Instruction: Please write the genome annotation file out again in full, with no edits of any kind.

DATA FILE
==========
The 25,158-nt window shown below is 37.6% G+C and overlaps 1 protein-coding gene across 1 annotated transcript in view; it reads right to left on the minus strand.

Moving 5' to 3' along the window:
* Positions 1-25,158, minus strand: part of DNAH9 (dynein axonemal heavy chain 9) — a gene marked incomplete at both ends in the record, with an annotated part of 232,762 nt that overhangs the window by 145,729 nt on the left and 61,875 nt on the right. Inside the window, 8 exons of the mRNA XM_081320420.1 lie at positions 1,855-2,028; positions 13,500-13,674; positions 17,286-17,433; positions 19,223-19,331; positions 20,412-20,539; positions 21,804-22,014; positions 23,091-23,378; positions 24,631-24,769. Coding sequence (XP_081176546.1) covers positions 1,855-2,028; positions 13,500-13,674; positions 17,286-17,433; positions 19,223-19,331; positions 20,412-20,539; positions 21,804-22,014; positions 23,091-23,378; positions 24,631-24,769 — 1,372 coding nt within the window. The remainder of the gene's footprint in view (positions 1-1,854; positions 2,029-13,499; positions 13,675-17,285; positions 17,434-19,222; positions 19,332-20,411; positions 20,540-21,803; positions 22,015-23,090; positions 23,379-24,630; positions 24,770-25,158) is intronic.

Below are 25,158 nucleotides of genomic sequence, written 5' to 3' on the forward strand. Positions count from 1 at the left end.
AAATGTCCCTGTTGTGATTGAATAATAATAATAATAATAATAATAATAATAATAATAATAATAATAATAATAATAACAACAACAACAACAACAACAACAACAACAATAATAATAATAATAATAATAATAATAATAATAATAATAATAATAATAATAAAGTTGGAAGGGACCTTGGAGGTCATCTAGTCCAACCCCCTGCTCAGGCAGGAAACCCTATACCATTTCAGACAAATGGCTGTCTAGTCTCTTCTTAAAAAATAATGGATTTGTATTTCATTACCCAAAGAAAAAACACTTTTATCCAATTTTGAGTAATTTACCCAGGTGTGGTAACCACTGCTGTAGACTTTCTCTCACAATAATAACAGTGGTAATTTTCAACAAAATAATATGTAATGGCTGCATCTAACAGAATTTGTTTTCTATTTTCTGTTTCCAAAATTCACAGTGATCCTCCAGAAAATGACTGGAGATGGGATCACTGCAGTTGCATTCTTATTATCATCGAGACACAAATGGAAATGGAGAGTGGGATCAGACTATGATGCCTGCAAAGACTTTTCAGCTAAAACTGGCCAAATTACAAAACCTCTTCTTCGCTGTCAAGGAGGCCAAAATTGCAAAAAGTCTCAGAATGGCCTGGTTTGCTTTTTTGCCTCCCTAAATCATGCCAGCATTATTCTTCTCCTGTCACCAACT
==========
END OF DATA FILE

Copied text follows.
The 25,158-nt window shown below is 37.6% G+C and overlaps 1 protein-coding gene across 1 annotated transcript in view; it reads right to left on the minus strand.

Moving 5' to 3' along the window:
* Positions 1-25,158, minus strand: part of DNAH9 (dynein axonemal heavy chain 9) — a gene marked incomplete at both ends in the record, with an annotated part of 232,762 nt that overhangs the window by 145,729 nt on the left and 61,875 nt on the right. Inside the window, 8 exons of the mRNA XM_081320420.1 lie at positions 1,855-2,028; positions 13,500-13,674; positions 17,286-17,433; positions 19,223-19,331; positions 20,412-20,539; positions 21,804-22,014; positions 23,091-23,378; positions 24,631-24,769. Coding sequence (XP_081176546.1) covers positions 1,855-2,028; positions 13,500-13,674; positions 17,286-17,433; positions 19,223-19,331; positions 20,412-20,539; positions 21,804-22,014; positions 23,091-23,378; positions 24,631-24,769 — 1,372 coding nt within the window. The remainder of the gene's footprint in view (positions 1-1,854; positions 2,029-13,499; positions 13,675-17,285; positions 17,434-19,222; positions 19,332-20,411; positions 20,540-21,803; positions 22,015-23,090; positions 23,379-24,630; positions 24,770-25,158) is intronic.

Below are 25,158 nucleotides of genomic sequence, written 5' to 3' on the forward strand. Positions count from 1 at the left end.
AAATGTCCCTGTTGTGATTGAATAATAATAATAATAATAATAATAATAATAATAATAATAATAATAATAATAATAACAACAACAACAACAACAACAACAACAACAATAATAATAATAATAATAATAATAATAATAATAATAATAATAATAATAATAAAGTTGGAAGGGACCTTGGAGGTCATCTAGTCCAACCCCCTGCTCAGGCAGGAAACCCTATACCATTTCAGACAAATGGCTGTCTAGTCTCTTCTTAAAAAATAATGGATTTGTATTTCATTACCCAAAGAAAAAACACTTTTATCCAATTTTGAGTAATTTACCCAGGTGTGGTAACCACTGCTGTAGACTTTCTCTCACAATAATAACAGTGGTAATTTTCAACAAAATAATATGTAATGGCTGCATCTAACAGAATTTGTTTTCTATTTTCTGTTTCCAAAATTCACAGTGATCCTCCAGAAAATGACTGGAGATGGGATCACTGCAGTTGCATTCTTATTATCATCGAGACACAAATGGAAATGGAGAGTGGGATCAGACTATGATGCCTGCAAAGACTTTTCAGCTAAAACTGGCCAAATTACAAAACCTCTTCTTCGCTGTCAAGGAGGCCAAAATTGCAAAAAGTCTCAGAATGGCCTGGTTTGCTTTTTTGCCTCCCTAAATCATGCCAGCATTATTCTTCTCCTGTCACCAACT